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Categories: Local News

NIS blackout

One of Barbados’ leading actuaries today cried shame on the authorities, saying the lack of transparency within the National Insurance Scheme (NIS) was “worrying”.

In light of recent assurances given by Minister of Labour and Social Security Dr Esther Byer-Suckoo that the island’s social security scheme remains financially sound, Founding Principal of Eckler Limited Charles Herbert today demanded hard proof in the form of a copy of the latest actuarial review.

However, he said despite repeated requests for a copy of the official document in order to carry out his own detailed analysis, to date he has not been able to access it.

“The National Insurance [and Social Security] Act actually gives a mandatory date for them to have audited accounts and for them to be laid in Parliament. So it is just one more case where we are actually breaking the law,” Herbert told participants at the fourth annual Eckler investment review seminar at the Lloyd Erskine Sandiford Centre today.

“We have a board of directors [of the NIS] who are mandated to produce audited accounts. They don’t produce them by a long shot and they are not fired,” he lamented, while revealing that he had sent “countless” unanswered emails to the Director of National Insurance.

“My emails to him are not returned. The Minister of Labour, who is responsible, tells us that we can’t get it until it is laid in Parliament, but that won’t take long . . .  . It is not fair that these reports, required by law, they are prepared and we are not given access to them,” stressed Herbert, who is also chairman of the Barbados Private Sector Association.

The findings of the 15th actuarial review, made public last month by Minister of Labour Dr Esther Byer-Suckoo, revealed that reserves in the National Insurance Fund (NIF) could be depleted “as early as 2045 under the pessimistic scenario, or as late as 2074 under the optimistic scenario”.

While Byer-Suckoo gave the assurance that the fund remained safe, the report pointed out that if Government debts are excluded from the NIF, “depletion of reserves is projected to occur in 2033”.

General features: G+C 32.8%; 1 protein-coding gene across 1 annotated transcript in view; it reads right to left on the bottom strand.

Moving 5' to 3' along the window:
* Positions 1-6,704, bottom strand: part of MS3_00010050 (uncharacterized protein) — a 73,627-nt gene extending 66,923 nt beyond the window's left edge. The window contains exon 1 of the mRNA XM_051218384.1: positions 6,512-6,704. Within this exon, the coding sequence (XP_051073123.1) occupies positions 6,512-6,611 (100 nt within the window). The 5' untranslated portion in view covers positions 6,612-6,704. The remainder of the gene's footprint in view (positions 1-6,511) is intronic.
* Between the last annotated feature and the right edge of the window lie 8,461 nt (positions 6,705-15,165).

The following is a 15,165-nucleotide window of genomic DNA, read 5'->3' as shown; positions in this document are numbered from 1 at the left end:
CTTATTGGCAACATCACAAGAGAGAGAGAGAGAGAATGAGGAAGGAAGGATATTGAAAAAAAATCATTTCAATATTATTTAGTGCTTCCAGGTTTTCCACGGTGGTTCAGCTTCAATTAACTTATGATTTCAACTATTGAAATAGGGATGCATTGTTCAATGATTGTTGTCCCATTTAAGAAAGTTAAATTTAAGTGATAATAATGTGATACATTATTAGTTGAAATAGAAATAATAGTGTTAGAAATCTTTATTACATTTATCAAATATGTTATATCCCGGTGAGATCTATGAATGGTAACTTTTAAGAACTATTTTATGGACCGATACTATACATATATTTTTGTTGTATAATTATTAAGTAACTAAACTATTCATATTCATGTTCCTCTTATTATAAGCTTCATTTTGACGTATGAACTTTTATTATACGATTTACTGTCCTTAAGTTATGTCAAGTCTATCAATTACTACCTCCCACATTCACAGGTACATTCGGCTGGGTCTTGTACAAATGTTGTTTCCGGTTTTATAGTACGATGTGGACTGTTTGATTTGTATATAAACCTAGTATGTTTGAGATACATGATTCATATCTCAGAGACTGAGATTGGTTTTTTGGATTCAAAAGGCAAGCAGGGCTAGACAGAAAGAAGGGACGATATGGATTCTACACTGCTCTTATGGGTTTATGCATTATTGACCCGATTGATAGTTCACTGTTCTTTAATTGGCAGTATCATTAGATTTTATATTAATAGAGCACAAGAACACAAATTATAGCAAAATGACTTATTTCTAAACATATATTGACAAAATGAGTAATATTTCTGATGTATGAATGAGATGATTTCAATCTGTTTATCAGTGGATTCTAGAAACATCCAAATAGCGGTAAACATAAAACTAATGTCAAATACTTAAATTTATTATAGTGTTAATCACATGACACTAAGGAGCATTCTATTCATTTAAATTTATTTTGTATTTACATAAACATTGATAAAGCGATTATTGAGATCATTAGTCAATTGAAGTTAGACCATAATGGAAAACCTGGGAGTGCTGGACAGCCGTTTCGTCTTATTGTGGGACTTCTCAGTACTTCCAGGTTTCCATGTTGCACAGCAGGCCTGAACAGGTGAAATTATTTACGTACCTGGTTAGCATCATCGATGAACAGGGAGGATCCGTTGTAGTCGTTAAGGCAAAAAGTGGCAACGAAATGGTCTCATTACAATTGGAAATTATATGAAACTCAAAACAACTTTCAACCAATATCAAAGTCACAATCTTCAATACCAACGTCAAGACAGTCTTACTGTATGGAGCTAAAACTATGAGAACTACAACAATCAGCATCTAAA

The report, which looks at the period 2012 and 2014, said the Fund’s reserves grew from a revised $3.9 billion at the end of 2011 to $4.7 billion at the end of 2014.

The 68-page document also revealed that at the end of 2014, the NIF had $565.7 million in un-invested assets, comprising of $121.7 million in cash, bank balances of $223.7 million from contributions receivable, and $220.3 million from accounts receivable.

However, Herbert is demanding greater transparency within the NIS, including disclosure of the names of persons comprising its nine-member tripartite board.

He is also concerned that Government may not be paying contributions for public sector employees.

“The National Insurance is our business. We must demand transparency and accountability and we must hold our representatives to account,” he said, while suggesting that the social security scheme would need to undergo significant pension reform within the next decade in order to safeguard the NIS’ future.

The changes, he suggested, would include an increase in pensionable age and a hike in contributions.

“I think that contribution rates will rise sooner than we would have anticipated before. While that might have been put off to 2025 or 2026,  I think we could see a rise in contributions [before then],” Herbert said.

“And I think we will see the retirement age increase again from time to time. I think the retirement age is the safety valve that keeps the ratio between contributors and pensioners at a level that is doable,” he added.

As a result of pension reform started in 2003, the pensionable age has been increasing by six months every four years from January 1, 2006, until it reaches 67 in January 2018 for un-reduced pension.


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